Ending Alzheimer’s Disease

The End of Alzheimer’s, by Dale Bredesen, MD, is finally out. I’ve been waiting for this forever. All the details of his protocol are now available to the public!

This book may save your mind and the minds of your loved ones. Buy it. Read it. Loan it to your doctor. 🙂

Clinical studies using Bredesen’s ReCODE protocol are showing breakthrough results in patients with mild to moderate Alzheimer’s Disease as well as pre-Alzheimer’s. Over 200 patient success stories exist, many are breathtaking. In each case, the disease was well documented before treatment.

Bredesen’s ingenious basic science research on Alzheimer’s Disease has been published in peer-reviewed journals for 28 years, yet strangely his successful clinical protocol papers have received a cold shoulder from the medical establishment.

Is this because Bredesen is going after causes while mainstream medicine is interested only in masking symptoms? No. It may seem that way sometimes, but the truth is much more interesting.

It boils down to a rigid devotion to traditional experimental design which insists that each component of any therapy must be studied separately. Yes, rarely the medical gatekeepers will make an exception and study two medications simultaneously for certain diseases, but the moon has to be just right for such madness.

Historically this monotherapy approach has worked fairly well for diseases with single causes, but it creates a roadblock to clinical research on complex diseases such as Alzheimer’s.

Though the evidence against monotherapy for Alzheimer’s Disease is a billion-dollar wasteland of failed clinical trials, medical authorities cling to their linear way of thinking, blindly following the sacred tradition of scientific fundamentalists throughout history who have uniformly obstructed all major paradigm shifts with their flawed scientific beliefs and assumptions.

In the case of Alzheimer’s Disease, the belief is simple: if you don’t isolate one thing at a time, you’ll never know exactly what that one thing does in isolation.

Brilliant deduction. The assumption, though, is that knowing what each thing does in isolation should always be the ultimate goal of science and medicine.

This is narrow reductionism – dissecting a thing with the mistaken belief that answers can only be found in the parts.

But as Emerson said, “Foolish consistency is the hobgoblin of small minds.” Sometimes the destruction of a forest cannot be prevented by focusing only on the trees.

In medical science, understanding a system as a functioning whole in both disease and health is more central than reductionism to the overall goal, which is saving patients’ lives.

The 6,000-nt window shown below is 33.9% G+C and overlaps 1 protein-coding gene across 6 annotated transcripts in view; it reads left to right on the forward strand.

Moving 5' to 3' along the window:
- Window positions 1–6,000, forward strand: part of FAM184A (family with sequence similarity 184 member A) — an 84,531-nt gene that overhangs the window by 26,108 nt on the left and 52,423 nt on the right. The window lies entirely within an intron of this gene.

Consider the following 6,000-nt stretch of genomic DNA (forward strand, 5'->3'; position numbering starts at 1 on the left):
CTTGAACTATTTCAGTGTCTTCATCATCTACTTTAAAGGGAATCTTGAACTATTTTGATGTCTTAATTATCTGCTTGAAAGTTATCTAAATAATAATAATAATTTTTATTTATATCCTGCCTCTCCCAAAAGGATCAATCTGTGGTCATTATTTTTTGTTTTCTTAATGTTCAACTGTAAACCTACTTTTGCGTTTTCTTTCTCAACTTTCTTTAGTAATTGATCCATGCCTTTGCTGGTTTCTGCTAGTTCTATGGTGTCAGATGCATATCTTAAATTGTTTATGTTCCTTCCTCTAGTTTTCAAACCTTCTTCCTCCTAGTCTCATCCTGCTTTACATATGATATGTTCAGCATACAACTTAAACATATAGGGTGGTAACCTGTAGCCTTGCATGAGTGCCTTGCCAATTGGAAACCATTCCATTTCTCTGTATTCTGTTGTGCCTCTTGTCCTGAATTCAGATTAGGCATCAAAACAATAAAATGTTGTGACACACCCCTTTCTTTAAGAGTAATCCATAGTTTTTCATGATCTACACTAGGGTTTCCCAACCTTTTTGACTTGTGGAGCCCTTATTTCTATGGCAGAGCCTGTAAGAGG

Bredesen’s protocol is doing exactly that, as documented in peer-reviewed journals.

Disease complexity is why monotherapy experimental design has made no significant progress against Alzheimer’s Disease. This is a disease with at least 36 to 50 different “things” that can go wrong in various combinations that cause the mind to fail. The numbers and mixes of partial causes differ from one patient to the next, but three broad categories have emerged: Inflammatory, atrophic and toxic.

All three produce the same pathognomonic plaques and tangles under light microscopy, so pathologists consider Alzheimer’s a single disease, and drug companies target amyloid with their failed monotherapies.

It’s not as simple as they assume.

Clinically testing Bredesen’s therapies for each of the 36 to 50 causal elements in isolation, if it were possible and fundable (which it’s not), would take many decades and result in falsely negative and/or equivocal outcomes. This is because:

1. Each component of Bredesen’s protocol reverses only a small fraction of the 36 to 50 disease-promoting processes, and those processes are not uniformly distributed in the Alzheimer’s population. So any one of them tested in isolation would not likely have enough overall effect to achieve statistical significance. It’s like firing a shotgun one pellet at a time expecting to stop a serial killer in your bedroom. Stupid, right? Bredesen’s total protocol (tailored to each patient with lab tests) is needed to reverse mild to moderate Alzheimer’s Disease.

2. The synergistic effects of therapeutic components are foolishly eliminated by linear monotherapy-biased experimental design. Keep red and green separate and you won’t discover yellow.

Ignoring Bredesen’s work, as the orthodox mainstream currently prefers to do, is the moral equivalent of physical abuse to Alzheimer’s patients.

The mechanisms producing Alzheimer’s Disease take decades to produce symptoms, so when memory loss or difficulty with word-finding shows up, the disease has already been silently progressing for decades. The earlier you treat it, the better your chances for complete reversal. The worst thing you can do is wait for early symptoms to progress.

If you know anyone with subjective cognitive decline or mild to moderate Alzheimer’s disease, do them the biggest favor of their lives. Read Dale Bredesen’s breakthrough book for yourself and share your knowledge. Maybe the person you care about won’t be fooled by the supercilious, confident, sophisticated-sounding monotherapy zombies who feel they must watch their patients die while waiting for a prescription pill from a drug company.